As a result, cooper was used for many things. The first use of copper was to be coin. Then copper was found to be incredibly helpful in wiring and telephones were made possible. Anything with wiring was possible with copper and that made Bisbee mining grow useful. Copper is a very common metal. The use of copper grew since the 1990’s and now used for many of the same functions but in different ways. The copper wires for telephones are now within a cellphone’s chip and processor. The same thought of the cellphone chip and processor came originally from the computer. Even vehicles had copper within in the engines. While in 1917 copper sold for thirty-seven cents a pound, now American pennies are zinc with a copper coat upon it and are worth one cent. Copper is even used as a craft to make jewelry. Beautiful pieces of art can be made from copper as well like statues and trophies. Copper is easily formed to become whatever it was needed to be even a weapon or a tool. When strength needed to be enforced people began mixing copper with other metals to make a stronger metal. In order to mix metals one would have to apply them in extreme heat to form one. Copper has a lot of uses and is easily formed.
 


 

While copper is a main piece of society, turquoise cannot be forgotten. The famous Bisbee Blue is a byproduct of copper mining but is used for beautiful jewelry. Turquoise is very pretty and worth getting a little piece of Old Bisbee. The veins within the rock are called the matrix. Once turquoise is uncovered, the miners had to use hand tools to mine it out. The air hammer was used to drill around the turquoise to open up the seam more and then shovels and picks were used to obtain it. The jewelry turquoise makes is exquisite.
 


 

Although the Bisbee mines are closed, many people of the crafty sort stayed in Bisbee. There is artwork along the walls of Bisbee and the shopping places are very original. The original Bisbee is now known as “Old Bisbee”. Bisbee now educates those willing to go to the Bisbee museum or even the Copper Queen Tours. The Bisbee museum is “part of the Smithsonian Institution's Affiliations Program, the first museum in the southwest to be designated – and distinguished – as an Affiliate”( "Bisbee Mining & Historical Museum: The Museum”). Thanks to Bisbee Mayor Chuck Eads, the Copper Queen Tours was opened on February 1, 1976 with the help of Phelps Dodge and volunteers to clean up the mines. Those who decide to go on the underground tour will be issued hard hats, jackets, and helmets that have lights. The tours have a cart that everyone sits in, so nobody has to walk. Although a walking tour is offered as well. The tour is very educational especially with the known fact that those who are speaking to the people are retired miners ("History of The Queen Mine Tour in Bisbee, Arizona”).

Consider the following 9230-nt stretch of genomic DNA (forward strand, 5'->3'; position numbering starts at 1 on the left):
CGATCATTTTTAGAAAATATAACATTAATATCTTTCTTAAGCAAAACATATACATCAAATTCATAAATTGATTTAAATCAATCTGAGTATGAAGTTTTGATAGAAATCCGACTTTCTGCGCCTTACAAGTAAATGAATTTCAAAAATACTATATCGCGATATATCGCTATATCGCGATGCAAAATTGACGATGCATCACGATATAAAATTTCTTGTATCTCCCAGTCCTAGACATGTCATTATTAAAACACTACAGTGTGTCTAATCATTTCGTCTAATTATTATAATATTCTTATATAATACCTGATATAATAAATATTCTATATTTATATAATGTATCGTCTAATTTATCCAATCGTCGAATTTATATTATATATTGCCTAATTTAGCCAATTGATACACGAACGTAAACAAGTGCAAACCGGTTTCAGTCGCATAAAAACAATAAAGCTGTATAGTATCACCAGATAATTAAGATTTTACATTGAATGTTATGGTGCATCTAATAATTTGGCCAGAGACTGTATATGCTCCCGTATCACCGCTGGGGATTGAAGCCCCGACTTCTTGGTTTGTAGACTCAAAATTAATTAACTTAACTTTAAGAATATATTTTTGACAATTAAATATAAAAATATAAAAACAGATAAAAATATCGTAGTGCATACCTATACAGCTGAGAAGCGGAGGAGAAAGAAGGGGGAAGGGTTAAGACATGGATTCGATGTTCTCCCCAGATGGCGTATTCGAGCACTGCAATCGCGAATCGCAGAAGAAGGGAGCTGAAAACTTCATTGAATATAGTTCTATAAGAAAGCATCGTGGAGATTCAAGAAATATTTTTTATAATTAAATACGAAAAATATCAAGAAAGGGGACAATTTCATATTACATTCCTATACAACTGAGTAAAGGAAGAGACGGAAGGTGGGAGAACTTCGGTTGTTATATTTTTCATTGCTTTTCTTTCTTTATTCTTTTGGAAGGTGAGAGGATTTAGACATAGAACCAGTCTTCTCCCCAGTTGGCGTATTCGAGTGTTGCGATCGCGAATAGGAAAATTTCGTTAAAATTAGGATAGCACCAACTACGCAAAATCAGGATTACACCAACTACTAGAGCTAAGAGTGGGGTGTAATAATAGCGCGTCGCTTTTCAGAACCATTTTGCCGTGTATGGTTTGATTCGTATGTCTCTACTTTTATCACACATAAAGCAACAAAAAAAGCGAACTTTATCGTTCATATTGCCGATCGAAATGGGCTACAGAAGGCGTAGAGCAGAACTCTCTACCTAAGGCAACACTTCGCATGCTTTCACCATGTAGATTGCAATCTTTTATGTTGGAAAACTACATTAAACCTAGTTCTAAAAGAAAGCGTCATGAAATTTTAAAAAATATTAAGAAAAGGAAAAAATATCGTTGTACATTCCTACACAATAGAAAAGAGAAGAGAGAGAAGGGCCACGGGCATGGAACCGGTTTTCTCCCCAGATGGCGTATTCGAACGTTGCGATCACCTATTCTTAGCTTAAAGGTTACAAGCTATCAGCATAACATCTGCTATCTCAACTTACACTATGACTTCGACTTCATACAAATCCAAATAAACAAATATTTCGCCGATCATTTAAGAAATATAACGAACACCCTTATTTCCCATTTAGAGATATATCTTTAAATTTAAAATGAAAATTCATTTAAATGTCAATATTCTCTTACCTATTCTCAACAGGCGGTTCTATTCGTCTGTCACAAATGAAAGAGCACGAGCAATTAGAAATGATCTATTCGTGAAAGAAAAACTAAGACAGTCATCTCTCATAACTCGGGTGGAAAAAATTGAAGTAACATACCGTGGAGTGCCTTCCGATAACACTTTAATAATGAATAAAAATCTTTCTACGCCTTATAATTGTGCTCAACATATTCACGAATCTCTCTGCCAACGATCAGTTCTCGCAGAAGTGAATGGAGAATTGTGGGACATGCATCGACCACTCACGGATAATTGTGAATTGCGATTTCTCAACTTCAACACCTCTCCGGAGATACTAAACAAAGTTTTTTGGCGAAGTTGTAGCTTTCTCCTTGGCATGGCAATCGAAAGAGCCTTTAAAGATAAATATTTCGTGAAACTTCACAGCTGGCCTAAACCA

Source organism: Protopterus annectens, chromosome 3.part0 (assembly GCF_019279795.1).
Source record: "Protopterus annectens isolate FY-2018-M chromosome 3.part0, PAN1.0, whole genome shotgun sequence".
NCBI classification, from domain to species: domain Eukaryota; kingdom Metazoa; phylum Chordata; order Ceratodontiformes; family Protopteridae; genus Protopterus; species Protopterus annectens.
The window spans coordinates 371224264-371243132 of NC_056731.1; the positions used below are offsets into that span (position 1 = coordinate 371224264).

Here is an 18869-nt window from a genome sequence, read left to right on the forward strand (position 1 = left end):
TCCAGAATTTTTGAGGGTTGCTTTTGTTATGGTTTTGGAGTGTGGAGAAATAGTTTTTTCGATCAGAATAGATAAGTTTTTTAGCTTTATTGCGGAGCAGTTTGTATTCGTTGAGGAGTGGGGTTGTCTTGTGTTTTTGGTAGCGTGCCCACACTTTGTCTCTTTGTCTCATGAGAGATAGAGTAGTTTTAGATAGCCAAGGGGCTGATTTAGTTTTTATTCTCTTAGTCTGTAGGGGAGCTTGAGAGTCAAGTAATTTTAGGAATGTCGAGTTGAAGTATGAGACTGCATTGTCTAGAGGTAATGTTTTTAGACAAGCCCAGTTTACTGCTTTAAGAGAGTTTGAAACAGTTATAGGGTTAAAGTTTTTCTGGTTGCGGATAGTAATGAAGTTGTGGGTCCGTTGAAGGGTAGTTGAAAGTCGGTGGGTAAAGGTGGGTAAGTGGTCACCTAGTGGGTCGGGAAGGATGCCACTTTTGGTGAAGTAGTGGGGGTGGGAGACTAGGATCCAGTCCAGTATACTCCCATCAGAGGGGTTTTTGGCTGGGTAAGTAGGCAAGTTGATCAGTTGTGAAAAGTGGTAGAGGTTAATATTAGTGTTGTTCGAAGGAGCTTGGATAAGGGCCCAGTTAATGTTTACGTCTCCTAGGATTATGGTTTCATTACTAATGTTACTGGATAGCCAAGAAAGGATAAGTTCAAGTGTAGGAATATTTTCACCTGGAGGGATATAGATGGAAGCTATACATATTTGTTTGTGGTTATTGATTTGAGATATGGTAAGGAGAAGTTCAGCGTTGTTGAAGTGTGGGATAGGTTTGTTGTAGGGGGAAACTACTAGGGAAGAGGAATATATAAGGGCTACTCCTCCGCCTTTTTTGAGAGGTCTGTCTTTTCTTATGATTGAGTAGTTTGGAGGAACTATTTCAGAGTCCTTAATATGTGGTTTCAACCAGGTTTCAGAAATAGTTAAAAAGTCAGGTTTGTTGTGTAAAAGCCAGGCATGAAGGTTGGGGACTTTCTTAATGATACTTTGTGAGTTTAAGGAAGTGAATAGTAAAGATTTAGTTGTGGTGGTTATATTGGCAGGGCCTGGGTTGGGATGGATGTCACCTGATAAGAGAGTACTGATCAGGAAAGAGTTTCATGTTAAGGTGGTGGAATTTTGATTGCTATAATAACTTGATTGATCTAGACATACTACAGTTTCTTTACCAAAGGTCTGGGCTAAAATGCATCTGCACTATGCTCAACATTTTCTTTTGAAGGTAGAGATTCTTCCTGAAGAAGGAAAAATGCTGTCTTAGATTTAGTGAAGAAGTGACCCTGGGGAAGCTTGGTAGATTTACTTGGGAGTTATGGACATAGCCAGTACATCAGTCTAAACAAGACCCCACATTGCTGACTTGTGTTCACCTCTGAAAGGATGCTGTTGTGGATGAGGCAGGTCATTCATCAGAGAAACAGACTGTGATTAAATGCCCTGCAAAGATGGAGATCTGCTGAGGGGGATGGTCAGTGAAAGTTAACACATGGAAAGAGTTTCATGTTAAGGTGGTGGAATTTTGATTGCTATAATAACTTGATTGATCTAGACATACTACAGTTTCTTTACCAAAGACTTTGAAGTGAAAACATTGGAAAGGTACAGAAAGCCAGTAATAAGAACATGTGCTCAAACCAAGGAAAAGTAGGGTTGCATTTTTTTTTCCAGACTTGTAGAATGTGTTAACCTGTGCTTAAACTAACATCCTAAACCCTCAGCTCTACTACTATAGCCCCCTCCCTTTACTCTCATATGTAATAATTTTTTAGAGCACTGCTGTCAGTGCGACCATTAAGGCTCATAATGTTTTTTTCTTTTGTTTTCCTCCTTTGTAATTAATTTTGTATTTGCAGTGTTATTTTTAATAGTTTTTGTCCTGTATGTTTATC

Bisbee brought a piece of the land to the people. History is not far away. Bisbee, The Queen of the Copper Camps, once was a town full of miners and settlers. Now Old Bisbee is a town of crafty people. The people are treated fairly and contain more safety regulations than in the early 1900’s. Phelps Dodge may have closed down the mining camps but opened up a tour with the Bisbee Mayor Eads’s help. The tour is a great experience that someone never forgets. The history of Bisbee never died. The museum lives to tell the stories and the retired miners work to educate those who travel with them to the unground roads they once worked on. Finally, a piece of the land was distributed to the people. Copper with all its uses helped the world develop further into the future. Copper is even used as a delicate piece of jewelry as well. Then the famous Bisbee Blue, now known as Bisbee Turquoise, is used to make exquisite jewelry. All the dangers the miners faced became the history and the present of Bisbee.  All the history is right next door in a now little town called Bisbee.


 

 

Works Cited

 

"Bisbee History." Bisbee, Arizona. Web. 29 Feb. 2012.

"Bisbee Mining & Historical Museum: The Museum." Welcome to the Bisbee Mining & Historical Museum. The Bisbee Mining & Historical Museums, 2007. Web. 23 Mar. 2012.

Bonnand, Sheila. "The Bisbee Deportation of 1917." Historical Context. A University of Arizona Web Exhibit, 1997. Web. 21 Mar. 2012.

Graeme, Jennifer L. "City of Bisbee, Arizona Online." City of Bisbee, Arizona Online. Web. 29 Feb. 2012.

"History of The Queen Mine Tour in Bisbee, Arizona." Queen Mine Tours. Web. 23 Mar. 2012.   

Price, Ethel Jackson. Bisbee. Charleston, SC: Arcadia, 2004. Print.

United States. National Institute for Occupational Safety and Health. U.S. Department of Labor. Mine Safety and Health Administration (MSHA). By National Institute for Occupational Safety and Health. National Institute for Occupational Safety and Health (NIOSH). Web. 17 Mar. 2012.

"Western Mining History : Reliving the Industrial Revolution of the West." Bisbee, Arizona. Western Mining History, 2004. Web. 15 Feb. 2012.